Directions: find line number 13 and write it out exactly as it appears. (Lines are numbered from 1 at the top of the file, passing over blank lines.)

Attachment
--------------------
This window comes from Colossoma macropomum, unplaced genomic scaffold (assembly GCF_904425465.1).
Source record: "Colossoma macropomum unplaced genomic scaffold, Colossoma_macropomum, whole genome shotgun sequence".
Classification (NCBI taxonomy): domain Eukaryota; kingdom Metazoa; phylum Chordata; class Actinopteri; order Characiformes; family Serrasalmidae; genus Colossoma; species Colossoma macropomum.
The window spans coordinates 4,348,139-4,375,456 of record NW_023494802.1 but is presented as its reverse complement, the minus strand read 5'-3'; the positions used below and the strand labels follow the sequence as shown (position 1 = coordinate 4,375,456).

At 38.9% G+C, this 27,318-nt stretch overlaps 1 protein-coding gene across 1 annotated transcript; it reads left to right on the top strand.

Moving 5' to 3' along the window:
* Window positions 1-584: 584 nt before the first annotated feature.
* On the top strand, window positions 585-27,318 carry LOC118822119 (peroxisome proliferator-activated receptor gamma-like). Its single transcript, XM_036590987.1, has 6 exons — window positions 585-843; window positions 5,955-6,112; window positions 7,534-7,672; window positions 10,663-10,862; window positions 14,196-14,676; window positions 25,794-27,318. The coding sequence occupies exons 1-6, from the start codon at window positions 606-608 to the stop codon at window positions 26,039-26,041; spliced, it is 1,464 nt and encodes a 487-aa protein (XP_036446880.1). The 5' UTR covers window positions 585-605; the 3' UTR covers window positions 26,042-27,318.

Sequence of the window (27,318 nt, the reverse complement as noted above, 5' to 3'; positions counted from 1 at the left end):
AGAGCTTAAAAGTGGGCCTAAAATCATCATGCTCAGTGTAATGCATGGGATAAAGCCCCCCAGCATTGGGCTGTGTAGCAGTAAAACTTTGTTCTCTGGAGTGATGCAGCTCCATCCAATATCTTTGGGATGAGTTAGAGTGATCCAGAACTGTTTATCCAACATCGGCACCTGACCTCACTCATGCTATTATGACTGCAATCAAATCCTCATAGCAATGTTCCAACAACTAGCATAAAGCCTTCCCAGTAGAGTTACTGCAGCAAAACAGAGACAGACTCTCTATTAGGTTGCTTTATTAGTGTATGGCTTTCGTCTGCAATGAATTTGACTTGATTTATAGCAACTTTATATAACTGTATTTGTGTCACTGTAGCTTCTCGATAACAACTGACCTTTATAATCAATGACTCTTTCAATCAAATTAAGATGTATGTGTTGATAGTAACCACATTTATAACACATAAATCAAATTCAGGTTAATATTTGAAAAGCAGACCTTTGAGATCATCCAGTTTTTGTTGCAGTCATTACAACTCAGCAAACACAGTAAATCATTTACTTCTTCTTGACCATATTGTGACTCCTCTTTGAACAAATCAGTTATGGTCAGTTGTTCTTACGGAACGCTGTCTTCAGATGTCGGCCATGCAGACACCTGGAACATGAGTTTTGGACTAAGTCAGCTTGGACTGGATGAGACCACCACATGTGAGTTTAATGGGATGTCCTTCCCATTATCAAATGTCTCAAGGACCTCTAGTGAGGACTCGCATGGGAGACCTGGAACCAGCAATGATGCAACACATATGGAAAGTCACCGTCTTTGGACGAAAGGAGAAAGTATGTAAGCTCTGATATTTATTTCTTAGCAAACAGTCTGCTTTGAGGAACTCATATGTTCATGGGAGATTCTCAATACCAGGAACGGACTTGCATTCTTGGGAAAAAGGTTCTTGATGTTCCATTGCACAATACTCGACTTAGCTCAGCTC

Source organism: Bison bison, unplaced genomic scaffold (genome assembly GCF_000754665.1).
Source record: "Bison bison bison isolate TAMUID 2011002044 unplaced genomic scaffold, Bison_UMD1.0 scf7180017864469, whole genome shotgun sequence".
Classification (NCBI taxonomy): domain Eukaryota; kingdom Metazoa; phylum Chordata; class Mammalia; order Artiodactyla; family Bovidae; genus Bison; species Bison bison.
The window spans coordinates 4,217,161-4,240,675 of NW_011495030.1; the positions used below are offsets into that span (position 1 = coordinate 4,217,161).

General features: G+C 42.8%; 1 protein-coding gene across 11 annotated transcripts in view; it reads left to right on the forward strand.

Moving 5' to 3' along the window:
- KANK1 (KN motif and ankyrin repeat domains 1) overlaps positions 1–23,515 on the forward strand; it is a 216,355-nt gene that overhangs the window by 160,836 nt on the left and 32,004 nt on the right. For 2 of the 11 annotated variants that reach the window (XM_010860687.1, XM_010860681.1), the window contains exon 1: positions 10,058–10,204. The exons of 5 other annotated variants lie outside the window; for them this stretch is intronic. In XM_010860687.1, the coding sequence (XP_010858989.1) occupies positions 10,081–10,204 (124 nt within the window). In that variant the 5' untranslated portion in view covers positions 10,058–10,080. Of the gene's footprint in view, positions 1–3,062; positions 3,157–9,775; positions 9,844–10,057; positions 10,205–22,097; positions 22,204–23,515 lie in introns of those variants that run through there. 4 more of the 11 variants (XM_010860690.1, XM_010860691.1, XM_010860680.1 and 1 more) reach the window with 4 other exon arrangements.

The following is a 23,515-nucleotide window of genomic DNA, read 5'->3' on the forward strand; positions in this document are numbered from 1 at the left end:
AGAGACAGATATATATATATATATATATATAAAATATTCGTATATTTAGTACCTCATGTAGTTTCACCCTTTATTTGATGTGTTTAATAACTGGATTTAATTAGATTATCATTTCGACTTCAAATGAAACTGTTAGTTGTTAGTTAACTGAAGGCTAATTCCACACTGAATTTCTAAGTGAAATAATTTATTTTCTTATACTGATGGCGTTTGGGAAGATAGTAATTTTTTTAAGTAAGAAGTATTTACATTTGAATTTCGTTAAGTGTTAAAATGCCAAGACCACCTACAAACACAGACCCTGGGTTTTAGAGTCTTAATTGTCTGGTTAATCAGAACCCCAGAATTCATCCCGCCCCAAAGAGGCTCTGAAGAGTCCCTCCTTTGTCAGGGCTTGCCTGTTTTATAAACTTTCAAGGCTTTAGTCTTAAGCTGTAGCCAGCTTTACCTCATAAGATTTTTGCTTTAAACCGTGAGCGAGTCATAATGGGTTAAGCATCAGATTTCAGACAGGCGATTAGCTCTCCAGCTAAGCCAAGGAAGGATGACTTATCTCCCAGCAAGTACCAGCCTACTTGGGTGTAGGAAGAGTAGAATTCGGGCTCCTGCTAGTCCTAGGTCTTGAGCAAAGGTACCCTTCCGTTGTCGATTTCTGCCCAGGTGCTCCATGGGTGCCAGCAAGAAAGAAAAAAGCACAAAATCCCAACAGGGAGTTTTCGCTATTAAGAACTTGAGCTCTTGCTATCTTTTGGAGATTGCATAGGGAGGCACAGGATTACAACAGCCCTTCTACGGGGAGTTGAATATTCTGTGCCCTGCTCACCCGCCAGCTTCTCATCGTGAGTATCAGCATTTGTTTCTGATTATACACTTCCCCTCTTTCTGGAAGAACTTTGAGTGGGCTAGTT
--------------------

Classification (NCBI taxonomy): domain Eukaryota; kingdom Metazoa; phylum Chordata; class Mammalia; order Artiodactyla; family Bovidae; genus Bison; species Bison bison.